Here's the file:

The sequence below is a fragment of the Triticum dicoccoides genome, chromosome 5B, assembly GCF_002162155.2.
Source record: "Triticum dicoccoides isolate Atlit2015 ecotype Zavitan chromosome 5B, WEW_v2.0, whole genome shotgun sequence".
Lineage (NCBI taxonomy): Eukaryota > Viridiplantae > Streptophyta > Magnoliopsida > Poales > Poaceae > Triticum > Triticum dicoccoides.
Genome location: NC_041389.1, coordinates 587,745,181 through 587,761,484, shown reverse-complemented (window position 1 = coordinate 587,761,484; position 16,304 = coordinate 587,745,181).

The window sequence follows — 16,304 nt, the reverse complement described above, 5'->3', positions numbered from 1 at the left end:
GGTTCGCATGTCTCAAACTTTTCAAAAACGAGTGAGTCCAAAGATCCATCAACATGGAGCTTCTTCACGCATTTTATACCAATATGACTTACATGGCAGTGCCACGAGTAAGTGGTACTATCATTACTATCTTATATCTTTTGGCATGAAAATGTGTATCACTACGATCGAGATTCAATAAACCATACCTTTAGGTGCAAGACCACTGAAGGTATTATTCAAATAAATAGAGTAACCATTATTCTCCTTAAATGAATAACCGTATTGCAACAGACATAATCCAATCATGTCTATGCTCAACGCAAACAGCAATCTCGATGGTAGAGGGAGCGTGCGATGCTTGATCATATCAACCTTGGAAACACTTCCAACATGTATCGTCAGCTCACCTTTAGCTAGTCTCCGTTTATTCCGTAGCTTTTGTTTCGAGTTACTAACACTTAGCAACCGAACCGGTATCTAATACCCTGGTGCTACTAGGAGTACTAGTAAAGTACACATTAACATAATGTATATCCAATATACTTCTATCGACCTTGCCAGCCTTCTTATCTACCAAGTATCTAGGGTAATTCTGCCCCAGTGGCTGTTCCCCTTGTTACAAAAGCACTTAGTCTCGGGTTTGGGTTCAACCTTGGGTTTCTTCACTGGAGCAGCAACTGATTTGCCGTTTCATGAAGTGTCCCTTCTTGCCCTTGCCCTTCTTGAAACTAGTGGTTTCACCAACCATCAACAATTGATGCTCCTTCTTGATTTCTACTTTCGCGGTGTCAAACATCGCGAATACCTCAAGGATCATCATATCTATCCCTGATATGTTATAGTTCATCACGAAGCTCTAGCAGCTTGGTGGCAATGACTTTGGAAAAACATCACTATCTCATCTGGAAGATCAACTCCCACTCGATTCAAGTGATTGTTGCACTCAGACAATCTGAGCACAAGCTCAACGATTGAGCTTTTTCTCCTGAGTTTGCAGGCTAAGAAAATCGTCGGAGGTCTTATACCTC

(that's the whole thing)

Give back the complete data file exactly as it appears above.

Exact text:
The sequence below is a fragment of the Triticum dicoccoides genome, chromosome 5B, assembly GCF_002162155.2.
Source record: "Triticum dicoccoides isolate Atlit2015 ecotype Zavitan chromosome 5B, WEW_v2.0, whole genome shotgun sequence".
Lineage (NCBI taxonomy): Eukaryota > Viridiplantae > Streptophyta > Magnoliopsida > Poales > Poaceae > Triticum > Triticum dicoccoides.
Genome location: NC_041389.1, coordinates 587,745,181 through 587,761,484, shown reverse-complemented (window position 1 = coordinate 587,761,484; position 16,304 = coordinate 587,745,181).

The window sequence follows — 16,304 nt, the reverse complement described above, 5'->3', positions numbered from 1 at the left end:
GGTTCGCATGTCTCAAACTTTTCAAAAACGAGTGAGTCCAAAGATCCATCAACATGGAGCTTCTTCACGCATTTTATACCAATATGACTTACATGGCAGTGCCACGAGTAAGTGGTACTATCATTACTATCTTATATCTTTTGGCATGAAAATGTGTATCACTACGATCGAGATTCAATAAACCATACCTTTAGGTGCAAGACCACTGAAGGTATTATTCAAATAAATAGAGTAACCATTATTCTCCTTAAATGAATAACCGTATTGCAACAGACATAATCCAATCATGTCTATGCTCAACGCAAACAGCAATCTCGATGGTAGAGGGAGCGTGCGATGCTTGATCATATCAACCTTGGAAACACTTCCAACATGTATCGTCAGCTCACCTTTAGCTAGTCTCCGTTTATTCCGTAGCTTTTGTTTCGAGTTACTAACACTTAGCAACCGAACCGGTATCTAATACCCTGGTGCTACTAGGAGTACTAGTAAAGTACACATTAACATAATGTATATCCAATATACTTCTATCGACCTTGCCAGCCTTCTTATCTACCAAGTATCTAGGGTAATTCTGCCCCAGTGGCTGTTCCCCTTGTTACAAAAGCACTTAGTCTCGGGTTTGGGTTCAACCTTGGGTTTCTTCACTGGAGCAGCAACTGATTTGCCGTTTCATGAAGTGTCCCTTCTTGCCCTTGCCCTTCTTGAAACTAGTGGTTTCACCAACCATCAACAATTGATGCTCCTTCTTGATTTCTACTTTCGCGGTGTCAAACATCGCGAATACCTCAAGGATCATCATATCTATCCCTGATATGTTATAGTTCATCACGAAGCTCTAGCAGCTTGGTGGCAATGACTTTGGAAAAACATCACTATCTCATCTGGAAGATCAACTCCCACTCGATTCAAGTGATTGTTGCACTCAGACAATCTGAGCACAAGCTCAACGATTGAGCTTTTTCTCCTGAGTTTGCAGGCTAAGAAAATCGTCGGAGGTCTTATACCTC